Can some plastics and chemicals like BPA and BPS be unsafe at any dose?

In the debate on plastics and endocrine disruptor chemicals safety, policy lags behind science

woman-and-child
In the debate on plastics and endocrine disruptor chemicals safety, policy lags behind science. Image by Lucas Hermann.

… ” the regulatory and industry approach to determine chemical safety has been to determine whether chemicals act like poisons – and generally not whether they act like hormones. And some scientists are concerned that this could lead to false conclusions of safety.” …

… ” A trillionth of a gram of a hormone in a milliliter of blood …is enough to alter the course of development of tissue in the fetus and lead to disease later on in life, Until plastics are tested at such minute levels, he says, we are in the dark about what levels of exposure are safe — especially for babies developing in the womb. ” …

Sept 2014 Study Abstract

Here we demonstrate that Bisphenol A  (BPA) exposure during a time point analogous to the second trimester in humans has real and measurable effects on brain development and behavior. Furthermore, our study is the first, to our knowledge, to show that bisphenol S, a replacement used in BPA-free products, equally affects neurodevelopment. These findings suggest that BPA-free products are not necessarily safe and support a societal push to remove all structurally similar bisphenol analogues and other compounds with endocrine-disruptive activity from consumer goods. Our data here, combined with over a dozen physiological and behavioral human studies that begin to point to the prenatal period as a BPA window of vulnerability, suggest that pregnant mothers limit exposure to plastics and receipts.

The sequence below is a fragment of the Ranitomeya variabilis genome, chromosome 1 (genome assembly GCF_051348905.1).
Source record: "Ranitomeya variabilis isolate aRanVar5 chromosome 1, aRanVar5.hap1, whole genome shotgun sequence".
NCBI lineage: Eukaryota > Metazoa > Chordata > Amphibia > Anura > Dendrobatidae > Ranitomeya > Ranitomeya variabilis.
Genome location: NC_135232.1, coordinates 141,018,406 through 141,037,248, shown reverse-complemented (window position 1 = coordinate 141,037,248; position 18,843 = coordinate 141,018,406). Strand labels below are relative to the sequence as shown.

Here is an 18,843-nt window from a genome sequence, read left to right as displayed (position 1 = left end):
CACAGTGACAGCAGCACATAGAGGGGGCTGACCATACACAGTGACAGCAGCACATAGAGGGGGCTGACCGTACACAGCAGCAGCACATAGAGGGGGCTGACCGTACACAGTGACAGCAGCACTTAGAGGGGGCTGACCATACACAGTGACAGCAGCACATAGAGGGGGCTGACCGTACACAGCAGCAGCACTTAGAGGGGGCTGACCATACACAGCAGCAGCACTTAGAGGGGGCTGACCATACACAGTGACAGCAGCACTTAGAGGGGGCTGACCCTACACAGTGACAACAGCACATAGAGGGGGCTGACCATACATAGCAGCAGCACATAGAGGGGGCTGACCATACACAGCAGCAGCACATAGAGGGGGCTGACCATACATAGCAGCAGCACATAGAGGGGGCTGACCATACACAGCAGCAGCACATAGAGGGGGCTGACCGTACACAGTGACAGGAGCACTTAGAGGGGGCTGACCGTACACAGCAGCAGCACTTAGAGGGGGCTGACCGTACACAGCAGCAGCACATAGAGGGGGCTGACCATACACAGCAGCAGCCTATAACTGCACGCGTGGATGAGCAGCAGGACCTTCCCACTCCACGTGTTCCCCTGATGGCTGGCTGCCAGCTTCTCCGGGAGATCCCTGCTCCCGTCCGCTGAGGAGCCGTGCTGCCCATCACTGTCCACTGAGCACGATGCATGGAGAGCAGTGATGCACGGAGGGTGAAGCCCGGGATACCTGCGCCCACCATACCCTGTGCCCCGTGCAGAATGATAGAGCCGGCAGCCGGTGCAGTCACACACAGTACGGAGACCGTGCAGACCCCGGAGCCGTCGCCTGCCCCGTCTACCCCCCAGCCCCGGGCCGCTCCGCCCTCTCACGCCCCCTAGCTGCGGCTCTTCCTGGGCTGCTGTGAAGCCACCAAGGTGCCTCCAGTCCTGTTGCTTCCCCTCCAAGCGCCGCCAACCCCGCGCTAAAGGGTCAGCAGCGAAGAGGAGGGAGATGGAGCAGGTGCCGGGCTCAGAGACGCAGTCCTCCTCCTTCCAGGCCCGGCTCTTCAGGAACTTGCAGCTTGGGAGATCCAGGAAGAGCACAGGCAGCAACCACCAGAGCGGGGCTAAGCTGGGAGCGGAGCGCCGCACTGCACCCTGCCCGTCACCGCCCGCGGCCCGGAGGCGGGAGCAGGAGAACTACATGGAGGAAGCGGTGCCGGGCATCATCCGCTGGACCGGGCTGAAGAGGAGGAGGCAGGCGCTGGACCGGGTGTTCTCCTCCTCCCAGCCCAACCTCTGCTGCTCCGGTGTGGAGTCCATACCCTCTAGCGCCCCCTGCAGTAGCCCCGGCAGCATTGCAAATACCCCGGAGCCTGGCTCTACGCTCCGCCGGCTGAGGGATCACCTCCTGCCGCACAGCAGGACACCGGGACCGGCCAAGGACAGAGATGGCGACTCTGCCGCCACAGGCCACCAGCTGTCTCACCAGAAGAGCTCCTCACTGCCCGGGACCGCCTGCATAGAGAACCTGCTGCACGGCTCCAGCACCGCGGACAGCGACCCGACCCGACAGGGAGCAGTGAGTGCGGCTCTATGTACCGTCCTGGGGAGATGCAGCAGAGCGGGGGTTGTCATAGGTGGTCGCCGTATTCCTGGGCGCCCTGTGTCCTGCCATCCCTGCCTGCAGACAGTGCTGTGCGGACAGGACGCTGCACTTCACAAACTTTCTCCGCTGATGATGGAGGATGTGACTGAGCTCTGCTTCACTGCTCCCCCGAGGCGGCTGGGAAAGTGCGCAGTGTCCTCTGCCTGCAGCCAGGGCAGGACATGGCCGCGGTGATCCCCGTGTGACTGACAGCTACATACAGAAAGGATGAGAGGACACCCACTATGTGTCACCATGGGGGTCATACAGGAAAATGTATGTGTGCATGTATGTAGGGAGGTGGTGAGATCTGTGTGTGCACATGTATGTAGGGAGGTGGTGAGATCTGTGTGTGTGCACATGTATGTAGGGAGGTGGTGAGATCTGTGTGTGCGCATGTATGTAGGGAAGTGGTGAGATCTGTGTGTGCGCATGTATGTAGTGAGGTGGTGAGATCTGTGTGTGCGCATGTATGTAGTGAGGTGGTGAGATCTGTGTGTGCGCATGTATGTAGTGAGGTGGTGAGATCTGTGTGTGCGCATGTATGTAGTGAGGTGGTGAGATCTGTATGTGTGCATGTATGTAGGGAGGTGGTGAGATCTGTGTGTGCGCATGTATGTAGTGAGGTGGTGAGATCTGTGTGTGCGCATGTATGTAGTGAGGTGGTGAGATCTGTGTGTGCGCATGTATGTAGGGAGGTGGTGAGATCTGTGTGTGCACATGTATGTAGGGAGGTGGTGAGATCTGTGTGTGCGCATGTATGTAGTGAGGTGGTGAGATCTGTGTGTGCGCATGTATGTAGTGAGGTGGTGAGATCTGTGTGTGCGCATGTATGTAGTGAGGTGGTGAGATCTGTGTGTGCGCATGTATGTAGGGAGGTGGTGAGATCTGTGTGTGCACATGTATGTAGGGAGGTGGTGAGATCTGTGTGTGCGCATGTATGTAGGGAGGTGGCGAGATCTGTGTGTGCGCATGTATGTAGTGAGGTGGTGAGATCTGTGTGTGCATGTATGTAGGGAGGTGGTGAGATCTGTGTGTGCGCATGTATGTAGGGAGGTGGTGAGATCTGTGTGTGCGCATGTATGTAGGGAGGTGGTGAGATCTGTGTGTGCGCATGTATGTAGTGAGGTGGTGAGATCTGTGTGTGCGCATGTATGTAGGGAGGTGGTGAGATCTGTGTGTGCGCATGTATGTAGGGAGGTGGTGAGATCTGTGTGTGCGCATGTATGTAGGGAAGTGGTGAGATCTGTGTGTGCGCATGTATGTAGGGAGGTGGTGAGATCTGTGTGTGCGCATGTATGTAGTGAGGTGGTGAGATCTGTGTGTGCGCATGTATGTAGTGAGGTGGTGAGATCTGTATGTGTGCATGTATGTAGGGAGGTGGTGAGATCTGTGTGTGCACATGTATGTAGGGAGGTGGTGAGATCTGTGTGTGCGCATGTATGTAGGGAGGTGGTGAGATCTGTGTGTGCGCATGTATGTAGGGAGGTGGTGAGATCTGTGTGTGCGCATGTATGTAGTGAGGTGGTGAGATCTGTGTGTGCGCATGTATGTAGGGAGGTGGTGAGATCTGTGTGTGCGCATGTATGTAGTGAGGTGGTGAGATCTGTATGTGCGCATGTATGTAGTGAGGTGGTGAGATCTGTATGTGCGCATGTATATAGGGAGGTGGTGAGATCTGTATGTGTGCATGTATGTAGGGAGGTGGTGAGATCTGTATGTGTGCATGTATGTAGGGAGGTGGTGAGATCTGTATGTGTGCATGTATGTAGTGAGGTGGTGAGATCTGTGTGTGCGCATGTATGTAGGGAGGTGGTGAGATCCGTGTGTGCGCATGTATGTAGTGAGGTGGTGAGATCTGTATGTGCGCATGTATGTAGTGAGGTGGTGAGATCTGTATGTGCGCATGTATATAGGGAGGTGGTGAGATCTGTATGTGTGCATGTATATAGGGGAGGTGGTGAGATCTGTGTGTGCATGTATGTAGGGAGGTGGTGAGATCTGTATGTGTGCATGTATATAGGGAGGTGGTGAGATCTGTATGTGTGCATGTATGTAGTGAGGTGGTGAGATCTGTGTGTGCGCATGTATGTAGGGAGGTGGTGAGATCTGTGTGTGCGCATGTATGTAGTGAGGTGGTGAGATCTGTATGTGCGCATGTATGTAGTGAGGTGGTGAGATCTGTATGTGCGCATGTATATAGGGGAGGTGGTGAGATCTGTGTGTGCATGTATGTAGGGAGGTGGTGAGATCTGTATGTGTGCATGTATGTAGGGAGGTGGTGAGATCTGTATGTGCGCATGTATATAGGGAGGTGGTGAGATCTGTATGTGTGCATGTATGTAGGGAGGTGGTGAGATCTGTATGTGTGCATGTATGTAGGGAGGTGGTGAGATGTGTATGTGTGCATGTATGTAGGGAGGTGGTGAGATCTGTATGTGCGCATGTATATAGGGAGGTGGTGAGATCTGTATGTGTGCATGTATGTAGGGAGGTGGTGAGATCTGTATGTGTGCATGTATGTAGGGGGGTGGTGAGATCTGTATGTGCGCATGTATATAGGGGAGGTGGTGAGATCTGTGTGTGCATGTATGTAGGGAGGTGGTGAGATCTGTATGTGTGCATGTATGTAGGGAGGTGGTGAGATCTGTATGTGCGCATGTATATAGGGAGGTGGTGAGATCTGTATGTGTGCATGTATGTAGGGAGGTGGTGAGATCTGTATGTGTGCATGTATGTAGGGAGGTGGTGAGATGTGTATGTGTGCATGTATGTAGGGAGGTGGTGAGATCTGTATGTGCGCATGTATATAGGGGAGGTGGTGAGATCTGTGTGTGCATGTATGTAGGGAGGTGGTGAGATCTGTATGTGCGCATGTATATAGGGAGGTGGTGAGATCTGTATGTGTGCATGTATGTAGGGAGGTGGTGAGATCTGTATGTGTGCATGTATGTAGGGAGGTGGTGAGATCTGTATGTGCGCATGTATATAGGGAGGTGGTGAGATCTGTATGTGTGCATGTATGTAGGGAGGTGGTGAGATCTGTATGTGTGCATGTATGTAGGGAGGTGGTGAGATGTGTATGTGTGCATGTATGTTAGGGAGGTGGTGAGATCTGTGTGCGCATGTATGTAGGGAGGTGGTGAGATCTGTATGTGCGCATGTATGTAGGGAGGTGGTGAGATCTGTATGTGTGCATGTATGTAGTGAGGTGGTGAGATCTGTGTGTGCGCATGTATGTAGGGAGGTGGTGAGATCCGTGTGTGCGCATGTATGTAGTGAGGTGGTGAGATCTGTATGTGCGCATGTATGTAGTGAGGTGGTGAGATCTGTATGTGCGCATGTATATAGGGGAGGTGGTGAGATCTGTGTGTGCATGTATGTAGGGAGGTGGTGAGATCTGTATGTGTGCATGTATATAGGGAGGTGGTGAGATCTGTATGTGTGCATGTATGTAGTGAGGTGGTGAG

Jan 2014 Study Abstract

We measured serum dBPA in non-pregnant and pregnant female rhesus monkeys, fetuses and amniotic fluid. dBPA was administered by a daily oral bolus or sc implantation of Silastic capsules; both resulted in daily average serum unconjugated dBPA concentrations of <1ng/ml. We observed lower serum concentrations of unconjugated dBPA in pregnant females relative to pre-pregnancy values, and generally lower concentrations in fetal serum than in maternal serum. Differences in pharmacokinetics of dBPA were evident between pre-pregnancy, early and late pregnancy, likely reflecting changes in maternal, fetal and placental physiology. The serum ratio of conjugated to unconjugated dBPA after continuous sc release of dBPA was similar to values reported in human biomonitoring studies and markedly lower than with oral administration, suggesting oral bolus exposure is not an appropriate human exposure model. We report elsewhere that there were numerous adverse effects on fetuses exposed to very low serum dBPA in these studies.

Sources and more information
  • Very easy to read and very well documented, full of link studies links, read In The Debate On Plastics Safety, Policy Lags Behind Science, SoundMedicine, APR 13, 2015.
  • Bisphenol A (BPA) pharmacokinetics with daily oral bolus or continuous exposure via silastic capsules in pregnant rhesus monkeys: Relevance for human exposures, NCBI PMID:24582107, 2014 Jun;45:105-16 , sciencedirect, doi:10.1016/j.reprotox.2014.01.007, Reproductive Toxicology, Volume 45, June 2014.
  • Low-dose exposure to bisphenol A and replacement bisphenol S induces precocious hypothalamic neurogenesis in embryonic zebrafish, pnas, doi: 10.1073/pnas.1417731112, September 16, 2014.

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